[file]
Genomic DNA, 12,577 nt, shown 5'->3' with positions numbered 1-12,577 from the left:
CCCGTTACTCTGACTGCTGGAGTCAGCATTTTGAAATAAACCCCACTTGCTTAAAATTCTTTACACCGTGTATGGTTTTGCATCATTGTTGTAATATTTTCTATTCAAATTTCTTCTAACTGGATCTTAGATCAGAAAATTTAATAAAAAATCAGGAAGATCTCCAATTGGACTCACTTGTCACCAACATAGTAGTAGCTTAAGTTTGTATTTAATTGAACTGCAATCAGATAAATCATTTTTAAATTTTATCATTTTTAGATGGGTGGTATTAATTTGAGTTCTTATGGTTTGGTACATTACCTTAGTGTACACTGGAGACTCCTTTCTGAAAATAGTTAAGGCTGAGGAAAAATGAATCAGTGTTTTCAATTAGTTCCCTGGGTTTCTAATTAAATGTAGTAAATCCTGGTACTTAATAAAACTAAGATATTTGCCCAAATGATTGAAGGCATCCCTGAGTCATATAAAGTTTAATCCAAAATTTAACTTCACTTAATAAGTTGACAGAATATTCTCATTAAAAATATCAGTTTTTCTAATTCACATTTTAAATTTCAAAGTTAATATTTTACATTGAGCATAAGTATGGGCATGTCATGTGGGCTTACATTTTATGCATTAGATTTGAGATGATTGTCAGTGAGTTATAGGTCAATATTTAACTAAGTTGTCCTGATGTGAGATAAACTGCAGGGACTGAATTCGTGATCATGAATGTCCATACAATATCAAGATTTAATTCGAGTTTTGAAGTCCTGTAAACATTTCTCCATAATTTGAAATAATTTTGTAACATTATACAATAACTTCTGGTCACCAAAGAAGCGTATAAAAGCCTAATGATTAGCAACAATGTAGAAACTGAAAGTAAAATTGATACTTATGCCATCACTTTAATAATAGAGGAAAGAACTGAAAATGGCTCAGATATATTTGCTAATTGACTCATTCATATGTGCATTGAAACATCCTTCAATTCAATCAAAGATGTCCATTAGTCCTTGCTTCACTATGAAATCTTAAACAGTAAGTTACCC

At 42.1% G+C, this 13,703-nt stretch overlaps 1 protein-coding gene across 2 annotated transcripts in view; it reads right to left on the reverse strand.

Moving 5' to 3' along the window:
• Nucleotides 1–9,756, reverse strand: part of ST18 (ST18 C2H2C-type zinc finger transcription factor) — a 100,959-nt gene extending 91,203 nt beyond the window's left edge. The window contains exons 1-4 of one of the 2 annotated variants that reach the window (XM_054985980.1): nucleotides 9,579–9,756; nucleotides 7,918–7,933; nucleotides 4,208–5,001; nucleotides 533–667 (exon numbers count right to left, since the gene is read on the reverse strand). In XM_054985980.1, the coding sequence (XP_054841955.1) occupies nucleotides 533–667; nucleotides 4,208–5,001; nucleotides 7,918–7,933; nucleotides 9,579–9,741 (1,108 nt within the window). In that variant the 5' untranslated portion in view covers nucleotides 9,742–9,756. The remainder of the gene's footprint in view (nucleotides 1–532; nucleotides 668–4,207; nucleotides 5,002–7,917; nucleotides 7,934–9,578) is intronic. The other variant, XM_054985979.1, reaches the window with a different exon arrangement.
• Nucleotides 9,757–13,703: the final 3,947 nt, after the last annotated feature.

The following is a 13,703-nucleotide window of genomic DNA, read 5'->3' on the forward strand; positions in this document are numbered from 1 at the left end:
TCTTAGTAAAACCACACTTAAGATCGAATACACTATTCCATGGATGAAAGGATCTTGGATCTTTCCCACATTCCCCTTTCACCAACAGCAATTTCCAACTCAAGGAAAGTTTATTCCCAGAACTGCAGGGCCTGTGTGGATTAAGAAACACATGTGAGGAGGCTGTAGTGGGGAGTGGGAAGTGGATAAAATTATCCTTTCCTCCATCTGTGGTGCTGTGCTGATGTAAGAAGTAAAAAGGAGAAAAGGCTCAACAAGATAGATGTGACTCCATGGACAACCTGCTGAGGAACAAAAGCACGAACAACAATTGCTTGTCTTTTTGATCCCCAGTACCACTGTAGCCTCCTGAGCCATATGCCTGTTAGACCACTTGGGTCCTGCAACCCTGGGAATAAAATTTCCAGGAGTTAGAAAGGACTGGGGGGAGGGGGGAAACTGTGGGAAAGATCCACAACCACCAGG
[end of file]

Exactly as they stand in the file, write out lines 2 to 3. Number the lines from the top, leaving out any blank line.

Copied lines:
CCCGTTACTCTGACTGCTGGAGTCAGCATTTTGAAATAAACCCCACTTGCTTAAAATTCTTTACACCGTGTATGGTTTTGCATCATTGTTGTAATATTTTCTATTCAAATTTCTTCTAACTGGATCTTAGATCAGAAAATTTAATAAAAAATCAGGAAGATCTCCAATTGGACTCACTTGTCACCAACATAGTAGTAGCTTAAGTTTGTATTTAATTGAACTGCAATCAGATAAATCATTTTTAAATTTTATCATTTTTAGATGGGTGGTATTAATTTGAGTTCTTATGGTTTGGTACATTACCTTAGTGTACACTGGAGACTCCTTTCTGAAAATAGTTAAGGCTGAGGAAAAATGAATCAGTGTTTTCAATTAGTTCCCTGGGTTTCTAATTAAATGTAGTAAATCCTGGTACTTAATAAAACTAAGATATTTGCCCAAATGATTGAAGGCATCCCTGAGTCATATAAAGTTTAATCCAAAATTTAACTTCACTTAATAAGTTGACAGAATATTCTCATTAAAAATATCAGTTTTTCTAATTCACATTTTAAATTTCAAAGTTAATATTTTACATTGAGCATAAGTATGGGCATGTCATGTGGGCTTACATTTTATGCATTAGATTTGAGATGATTGTCAGTGAGTTATAGGTCAATATTTAACTAAGTTGTCCTGATGTGAGATAAACTGCAGGGACTGAATTCGTGATCATGAATGTCCATACAATATCAAGATTTAATTCGAGTTTTGAAGTCCTGTAAACATTTCTCCATAATTTGAAATAATTTTGTAACATTATACAATAACTTCTGGTCACCAAAGAAGCGTATAAAAGCCTAATGATTAGCAACAATGTAGAAACTGAAAGTAAAATTGATACTTATGCCATCACTTTAATAATAGAGGAAAGAACTGAAAATGGCTCAGATATATTTGCTAATTGACTCATTCATATGTGCATTGAAACATCCTTCAATTCAATCAAAGATGTCCATTAGTCCTTGCTTCACTATGAAATCTTAAACAGTAAGTTACCC

At 42.1% G+C, this 13,703-nt stretch overlaps 1 protein-coding gene across 2 annotated transcripts in view; it reads right to left on the reverse strand.